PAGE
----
1. Being a US citizen
  2. Being 18 years of age
  3. Being mentally competent

The Texas Secretary of State office reviews information from the Department of Public Safety pertaining to all citizens of Texas who have been convicted of a felony and released from prison having successfully completed their prison sentence on a weekly basis. They can be contacted if eligibility has not been reinstated but should be. 

Finding Your Eligibility

Any Texas resident can use the Campaign Legal Center to check the status of their voting rights. This site works hard to help the 18 million Americans who have prior convictions and are eligible to vote but don’t realize they can. This website provides Anonymous information based on the state in which you vote and let you know what your eligibility is and how to start the process if you are currently eligible.

Felons voting in Texas after serving their time is not a Texas-specific opportunity. In fact, almost all states restore the right to vote to their citizens after a sentence has been completed.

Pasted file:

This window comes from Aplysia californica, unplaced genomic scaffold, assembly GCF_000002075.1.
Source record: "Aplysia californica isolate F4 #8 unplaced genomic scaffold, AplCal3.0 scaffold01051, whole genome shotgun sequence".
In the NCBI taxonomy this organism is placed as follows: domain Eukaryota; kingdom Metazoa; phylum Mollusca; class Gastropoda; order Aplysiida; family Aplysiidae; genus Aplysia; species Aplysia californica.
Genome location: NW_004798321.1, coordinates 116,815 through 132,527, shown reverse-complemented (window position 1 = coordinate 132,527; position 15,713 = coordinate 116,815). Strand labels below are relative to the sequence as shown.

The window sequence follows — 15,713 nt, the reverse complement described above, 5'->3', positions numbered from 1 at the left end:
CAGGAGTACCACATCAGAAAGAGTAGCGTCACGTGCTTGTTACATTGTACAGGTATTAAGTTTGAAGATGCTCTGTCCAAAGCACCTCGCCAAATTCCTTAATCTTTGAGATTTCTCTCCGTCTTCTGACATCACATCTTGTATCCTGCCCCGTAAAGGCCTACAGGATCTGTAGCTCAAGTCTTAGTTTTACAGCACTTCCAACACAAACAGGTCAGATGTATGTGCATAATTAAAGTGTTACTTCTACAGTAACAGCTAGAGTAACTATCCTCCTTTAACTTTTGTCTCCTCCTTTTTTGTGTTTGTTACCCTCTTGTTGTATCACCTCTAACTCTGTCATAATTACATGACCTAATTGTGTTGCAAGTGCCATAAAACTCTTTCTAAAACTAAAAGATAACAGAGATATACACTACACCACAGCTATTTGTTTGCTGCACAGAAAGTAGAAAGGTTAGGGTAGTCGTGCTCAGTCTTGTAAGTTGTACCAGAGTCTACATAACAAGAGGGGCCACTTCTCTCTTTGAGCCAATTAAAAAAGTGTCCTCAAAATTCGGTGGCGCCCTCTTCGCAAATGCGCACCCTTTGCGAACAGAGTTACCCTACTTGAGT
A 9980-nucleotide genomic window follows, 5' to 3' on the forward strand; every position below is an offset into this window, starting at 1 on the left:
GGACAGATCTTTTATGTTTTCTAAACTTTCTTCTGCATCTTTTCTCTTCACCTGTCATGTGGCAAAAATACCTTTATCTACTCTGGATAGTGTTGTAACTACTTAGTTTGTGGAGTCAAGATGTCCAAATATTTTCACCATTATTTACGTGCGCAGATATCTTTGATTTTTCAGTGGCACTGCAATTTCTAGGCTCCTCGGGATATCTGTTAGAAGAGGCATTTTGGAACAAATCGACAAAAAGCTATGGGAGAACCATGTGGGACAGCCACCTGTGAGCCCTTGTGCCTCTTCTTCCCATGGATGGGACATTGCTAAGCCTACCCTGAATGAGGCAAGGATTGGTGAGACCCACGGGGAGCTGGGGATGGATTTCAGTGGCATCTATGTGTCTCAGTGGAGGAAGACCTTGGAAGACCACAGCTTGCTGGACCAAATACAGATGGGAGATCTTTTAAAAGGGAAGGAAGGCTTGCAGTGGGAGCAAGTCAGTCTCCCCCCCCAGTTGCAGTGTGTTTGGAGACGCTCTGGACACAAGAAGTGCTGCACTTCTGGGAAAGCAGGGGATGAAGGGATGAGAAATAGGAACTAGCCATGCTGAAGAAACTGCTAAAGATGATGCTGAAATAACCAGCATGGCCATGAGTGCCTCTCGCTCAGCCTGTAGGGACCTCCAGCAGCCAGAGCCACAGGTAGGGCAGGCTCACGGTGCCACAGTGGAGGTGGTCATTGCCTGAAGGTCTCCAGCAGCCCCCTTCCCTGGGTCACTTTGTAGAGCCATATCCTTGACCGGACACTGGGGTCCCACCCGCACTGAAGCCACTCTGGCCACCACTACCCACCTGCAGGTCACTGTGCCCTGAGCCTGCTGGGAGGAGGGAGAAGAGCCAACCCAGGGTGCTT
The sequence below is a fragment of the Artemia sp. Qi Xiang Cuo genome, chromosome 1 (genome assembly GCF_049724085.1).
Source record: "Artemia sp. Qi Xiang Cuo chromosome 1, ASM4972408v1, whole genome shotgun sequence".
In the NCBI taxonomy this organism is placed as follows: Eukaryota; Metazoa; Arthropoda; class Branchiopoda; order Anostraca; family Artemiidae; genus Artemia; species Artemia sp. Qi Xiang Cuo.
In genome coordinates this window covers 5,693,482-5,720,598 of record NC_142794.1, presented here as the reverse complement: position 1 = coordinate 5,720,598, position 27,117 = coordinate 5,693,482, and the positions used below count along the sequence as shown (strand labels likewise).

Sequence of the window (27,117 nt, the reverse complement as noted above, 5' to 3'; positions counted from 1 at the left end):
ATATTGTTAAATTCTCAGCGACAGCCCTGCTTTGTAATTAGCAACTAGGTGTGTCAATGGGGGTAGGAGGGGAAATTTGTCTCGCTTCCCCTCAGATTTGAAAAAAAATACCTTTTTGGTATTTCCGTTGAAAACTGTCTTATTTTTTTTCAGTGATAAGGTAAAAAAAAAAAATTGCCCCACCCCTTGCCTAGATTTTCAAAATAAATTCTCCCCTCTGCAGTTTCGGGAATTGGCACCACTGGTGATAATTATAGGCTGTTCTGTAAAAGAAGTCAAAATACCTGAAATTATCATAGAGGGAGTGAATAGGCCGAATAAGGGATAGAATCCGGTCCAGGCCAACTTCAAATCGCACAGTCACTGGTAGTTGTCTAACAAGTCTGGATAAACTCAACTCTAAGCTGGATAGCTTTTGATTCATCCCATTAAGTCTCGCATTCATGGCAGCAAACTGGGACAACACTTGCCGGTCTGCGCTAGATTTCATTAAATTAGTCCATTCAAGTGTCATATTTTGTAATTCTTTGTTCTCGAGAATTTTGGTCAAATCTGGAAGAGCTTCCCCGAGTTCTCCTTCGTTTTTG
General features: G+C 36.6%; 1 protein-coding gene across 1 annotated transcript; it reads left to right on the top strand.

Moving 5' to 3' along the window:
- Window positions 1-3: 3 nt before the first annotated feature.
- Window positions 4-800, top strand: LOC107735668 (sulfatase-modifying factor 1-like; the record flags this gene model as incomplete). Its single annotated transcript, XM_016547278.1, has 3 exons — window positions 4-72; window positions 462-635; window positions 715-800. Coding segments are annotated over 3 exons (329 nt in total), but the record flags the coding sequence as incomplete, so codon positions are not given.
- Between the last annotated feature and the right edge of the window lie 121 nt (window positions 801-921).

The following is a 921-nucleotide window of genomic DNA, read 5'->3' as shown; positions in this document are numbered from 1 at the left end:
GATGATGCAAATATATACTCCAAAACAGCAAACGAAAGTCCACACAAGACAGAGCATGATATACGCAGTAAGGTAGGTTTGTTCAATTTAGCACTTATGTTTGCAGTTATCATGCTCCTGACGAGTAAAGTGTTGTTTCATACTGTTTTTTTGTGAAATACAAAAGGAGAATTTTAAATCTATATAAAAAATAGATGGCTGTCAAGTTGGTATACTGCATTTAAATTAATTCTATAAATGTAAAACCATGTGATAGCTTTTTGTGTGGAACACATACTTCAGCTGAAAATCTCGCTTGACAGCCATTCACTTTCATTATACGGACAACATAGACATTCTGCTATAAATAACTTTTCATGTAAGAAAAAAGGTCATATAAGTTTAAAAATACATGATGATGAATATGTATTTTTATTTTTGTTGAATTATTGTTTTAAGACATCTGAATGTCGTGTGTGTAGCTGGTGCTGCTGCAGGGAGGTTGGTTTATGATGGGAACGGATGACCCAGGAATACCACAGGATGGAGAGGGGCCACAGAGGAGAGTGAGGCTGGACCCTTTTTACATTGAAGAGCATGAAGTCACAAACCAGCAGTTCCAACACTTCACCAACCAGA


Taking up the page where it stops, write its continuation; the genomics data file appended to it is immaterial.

Restoring a felon vote in the state of Texas

In the state of Texas there are ways that ex-felons can restore their right to vote. According to Texas state law, once you have fully completed your sentencing requirements for your felony conviction you are considered fully discharged. At that point, there are a few circumstances under which you can restore your right to vote.

  1. First, you must complete the entirety of your prison sentence including parole and any probationary period that follows.
  2. Second, you must pay any fines or other restitution that was part of your punishment.
  3. Thirdly, you can also receive a pardon from the governor which will restore your right to vote.